A Dutch poll of gay, HIV-positive men found that they took into consideration their viral load in 20 to 57 percent of incidents of unprotected sex, depending on their relationship with the partner and his HIV status, aidsmap reports. Publishing their findings in the journal AIDS Behavior, investigators in the Netherlands polled 177 gay men with an undetectable HIV viral load about how they take their viral load into consideration before engaging in unprotected sex.

Sixty-eight percent (120) of the 177 men reported ever having unprotected anal sex since receiving their HIV diagnosis, and out of that group, 61 percent (73) had sex without a condom the last time they had anal intercourse.

Before engaging in unprotected sex with another HIV-positive man, the men in the poll took their viral load into consideration 55 percent of the time with sex “buddies,” compared with 20 percent of the time with casual partners. This difference, however, was only marginally significant, meaning that, owing to the small sample size in the poll, the difference has a moderate likelihood of having occurred by chance. With partners perceived to be HIV negative, there was no significant difference between the likelihood of taking viral load into consideration, with 40 percent considering viral load before unprotected sex with “buddies” and 57 percent before sex with casual partners.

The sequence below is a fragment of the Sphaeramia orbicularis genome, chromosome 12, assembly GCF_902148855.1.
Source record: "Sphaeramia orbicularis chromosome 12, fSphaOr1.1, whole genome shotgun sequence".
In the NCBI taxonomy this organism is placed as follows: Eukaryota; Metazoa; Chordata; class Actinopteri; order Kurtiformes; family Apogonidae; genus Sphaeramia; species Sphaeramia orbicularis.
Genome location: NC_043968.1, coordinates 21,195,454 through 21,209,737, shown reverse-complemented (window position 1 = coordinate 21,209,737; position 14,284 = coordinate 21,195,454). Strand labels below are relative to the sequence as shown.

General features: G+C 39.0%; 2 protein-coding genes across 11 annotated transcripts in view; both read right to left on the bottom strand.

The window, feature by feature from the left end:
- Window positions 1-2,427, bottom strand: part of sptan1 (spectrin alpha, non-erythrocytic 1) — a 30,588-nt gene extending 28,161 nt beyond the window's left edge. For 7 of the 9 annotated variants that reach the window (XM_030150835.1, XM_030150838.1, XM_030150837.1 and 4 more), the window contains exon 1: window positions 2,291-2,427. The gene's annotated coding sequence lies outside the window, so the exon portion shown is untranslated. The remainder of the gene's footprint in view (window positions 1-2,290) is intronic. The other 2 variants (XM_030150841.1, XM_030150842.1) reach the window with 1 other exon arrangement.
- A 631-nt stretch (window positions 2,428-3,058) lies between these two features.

The men discussed viral load openly when deciding whether to engage in unprotected sex with other HIV-positive men more than 91 percent of the time. But with HIV negative partners, these open discussions occurred in only 13 to 25 percent of cases, indicating that such decisions were one-sided.

To read the aidsmap story, click here.

To read the study abstract, click here.